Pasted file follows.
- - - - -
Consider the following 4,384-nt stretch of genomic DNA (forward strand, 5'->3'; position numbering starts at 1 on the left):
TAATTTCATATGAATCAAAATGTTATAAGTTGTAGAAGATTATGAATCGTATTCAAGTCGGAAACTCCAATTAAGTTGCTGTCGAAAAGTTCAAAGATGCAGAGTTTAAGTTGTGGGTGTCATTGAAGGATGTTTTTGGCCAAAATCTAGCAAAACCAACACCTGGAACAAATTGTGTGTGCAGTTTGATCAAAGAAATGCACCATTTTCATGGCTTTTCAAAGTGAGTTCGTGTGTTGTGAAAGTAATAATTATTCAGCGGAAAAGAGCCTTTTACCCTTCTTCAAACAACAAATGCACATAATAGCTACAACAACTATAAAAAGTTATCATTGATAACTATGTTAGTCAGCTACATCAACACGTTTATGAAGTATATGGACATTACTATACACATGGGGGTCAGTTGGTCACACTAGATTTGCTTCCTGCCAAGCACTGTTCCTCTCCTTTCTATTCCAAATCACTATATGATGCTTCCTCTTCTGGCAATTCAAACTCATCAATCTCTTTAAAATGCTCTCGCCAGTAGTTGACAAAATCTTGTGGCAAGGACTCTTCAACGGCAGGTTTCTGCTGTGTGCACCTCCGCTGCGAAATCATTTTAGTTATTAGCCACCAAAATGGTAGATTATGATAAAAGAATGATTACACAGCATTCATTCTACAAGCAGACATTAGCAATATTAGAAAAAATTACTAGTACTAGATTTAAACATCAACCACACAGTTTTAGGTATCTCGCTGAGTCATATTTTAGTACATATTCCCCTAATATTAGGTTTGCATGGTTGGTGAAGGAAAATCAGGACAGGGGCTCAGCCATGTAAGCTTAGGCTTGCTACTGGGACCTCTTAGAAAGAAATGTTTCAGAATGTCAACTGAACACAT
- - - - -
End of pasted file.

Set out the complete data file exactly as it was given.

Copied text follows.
Consider the following 4,384-nt stretch of genomic DNA (forward strand, 5'->3'; position numbering starts at 1 on the left):
TAATTTCATATGAATCAAAATGTTATAAGTTGTAGAAGATTATGAATCGTATTCAAGTCGGAAACTCCAATTAAGTTGCTGTCGAAAAGTTCAAAGATGCAGAGTTTAAGTTGTGGGTGTCATTGAAGGATGTTTTTGGCCAAAATCTAGCAAAACCAACACCTGGAACAAATTGTGTGTGCAGTTTGATCAAAGAAATGCACCATTTTCATGGCTTTTCAAAGTGAGTTCGTGTGTTGTGAAAGTAATAATTATTCAGCGGAAAAGAGCCTTTTACCCTTCTTCAAACAACAAATGCACATAATAGCTACAACAACTATAAAAAGTTATCATTGATAACTATGTTAGTCAGCTACATCAACACGTTTATGAAGTATATGGACATTACTATACACATGGGGGTCAGTTGGTCACACTAGATTTGCTTCCTGCCAAGCACTGTTCCTCTCCTTTCTATTCCAAATCACTATATGATGCTTCCTCTTCTGGCAATTCAAACTCATCAATCTCTTTAAAATGCTCTCGCCAGTAGTTGACAAAATCTTGTGGCAAGGACTCTTCAACGGCAGGTTTCTGCTGTGTGCACCTCCGCTGCGAAATCATTTTAGTTATTAGCCACCAAAATGGTAGATTATGATAAAAGAATGATTACACAGCATTCATTCTACAAGCAGACATTAGCAATATTAGAAAAAATTACTAGTACTAGATTTAAACATCAACCACACAGTTTTAGGTATCTCGCTGAGTCATATTTTAGTACATATTCCCCTAATATTAGGTTTGCATGGTTGGTGAAGGAAAATCAGGACAGGGGCTCAGCCATGTAAGCTTAGGCTTGCTACTGGGACCTCTTAGAAAGAAATGTTTCAGAATGTCAACTGAACACAT